former GM Chester Schofield out the door.
are new (old) calls on the AM dial in Reading: WKAP (1340) has
returned to the WRAW calls that were on the frequency for what
seems like forever.
It's still carrying contemporary Christian music, at least
for now, as "Praise 1340."
*In CANADA, the CRTC has finished
sorting through the eight applications for new Montreal-area
signals that it considered at a public hearing in April, and
the result is two grants for new FM stations and none for the
various applicants who asked for new AM signals.
Most of the applicants proposed new ethnic stations, and of
those applicants, the CRTC chose Canadian Hellenic Cable Radio,
Inc. to get what it says is the last remaining open FM frequency
in Montreal. That would be 106.3, second-adjacent to Aboriginal
Voices Radio's new 106.7 facility, and CHCR will have to satisfy
AVR that its 190-watt signal won't interfere with AVR, which
means in practice that both stations will have to share a transmitter
The CRTC also approved Yves Sauve's application for a French-language
oldies station in suburban Vaudreuil-Dorion, but denied him the
use of 106.3. He now has 90 days to come up with an alternate
frequency that would work for his new signal.
Out on Cape Breton Island, Nova Scotia, the CRTC granted two
of the four applications it received for new stations at Sydney.
Local resident Barry Maxwell Martin gets 26.5 kW on 103.5 for
a station that will play rock, jazz and blues, while Newcap will
get 57 kW DA on 101.9 for a classic rock station, competing with
Maritime Broadcasting Systems' CJCB, CHER-FM and CKPE-FM. Applications
from Coast Broadcasting and Evanov Broadcasting were rejected.
Maritime will be getting competition in Kentville, N.S. as
well, as the CRTC grants Newcap a new FM on 89.3, with 9.9 kW
DA. The new station will program classic rock, in competition
with MBS' CKWM and CKEN-FM.
we'll close this week with one more building story: the iconic
CityPulse news truck that's been bursting, in a fake sort of
way, from the side of Toronto's ChumCity building at 299 Queen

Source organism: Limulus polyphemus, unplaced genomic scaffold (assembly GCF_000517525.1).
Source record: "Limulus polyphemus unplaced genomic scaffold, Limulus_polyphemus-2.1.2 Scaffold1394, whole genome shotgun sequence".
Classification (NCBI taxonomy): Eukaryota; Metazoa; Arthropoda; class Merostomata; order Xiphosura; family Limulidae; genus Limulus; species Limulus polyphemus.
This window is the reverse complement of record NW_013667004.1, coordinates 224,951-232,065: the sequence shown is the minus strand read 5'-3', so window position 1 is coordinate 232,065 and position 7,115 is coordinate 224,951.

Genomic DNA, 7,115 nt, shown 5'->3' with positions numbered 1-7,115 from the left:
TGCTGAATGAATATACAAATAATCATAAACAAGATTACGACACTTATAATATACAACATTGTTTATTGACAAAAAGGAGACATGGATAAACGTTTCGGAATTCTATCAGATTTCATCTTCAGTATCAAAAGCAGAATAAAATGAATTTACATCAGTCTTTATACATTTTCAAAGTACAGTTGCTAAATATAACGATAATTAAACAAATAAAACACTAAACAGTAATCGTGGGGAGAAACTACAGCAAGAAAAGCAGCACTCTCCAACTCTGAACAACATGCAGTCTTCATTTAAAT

Street West for the last 20 years or so is apparently coming
down - or maybe not.
The building is staying with CityTV parent company CHUM Ltd.
under its new owner, CTVglobemedia, but CityTV itself, which
is being sold to Rogers, will be moving elsewhere soon.
So it's no surprise that CTV wants the truck (and the fake
concrete blocks around it) down from the wall of the building
as quickly as possible.
But as Torontoist
reports (with some help from the National Post), it may
not be so easy. Even though Toronto city officials are none too
fond of the Hollywood-esque crashing truck, which we'd admit
does look a little out of place in staid downtown Toronto, even
on not-so-staid Queen Street West, the building has a heritage
designation. So the bureaucrats will have to weigh in before
the truck can come down, which CTV officials now say could happen
any time from later this month through the end of the summer.
(The truck may yet resurface on the new City building over
on John Street, a block or so away.)
the NERW Archives
(Yup, we've been doing this a long time now, and
so we're digging back into the vaults for a look at what NERW
was covering one, five and ten years ago this week, or thereabouts
- the column appeared on an erratic schedule in its earliest
years as "New England Radio Watch," and didn't go to
a regular weekly schedule until 1997. Thanks to LARadio.com
for the idea - and thanks to you, our readers, for the support
that's made all these years of NERW possible!)
July 10, 2006 -
- One of the dangers of leased-time broadcasting is, quite
simply, that the broadcaster doesn't have full control of the
station - so when a leased-time station is sold, as happened
recently to WRIB (1220) in Providence, RHODE ISLAND - there's
always the danger that the new owners will want to change the
programming. The ethnic broadcasters who have called WRIB home
for decades are steaming this week, though, and given the way
their broadcasts were abruptly ended, we don't blame them one
- The sale itself was no surprise - NERW reported the $1.9
million deal back in our October 17, 2005 issue - but when Seekonk,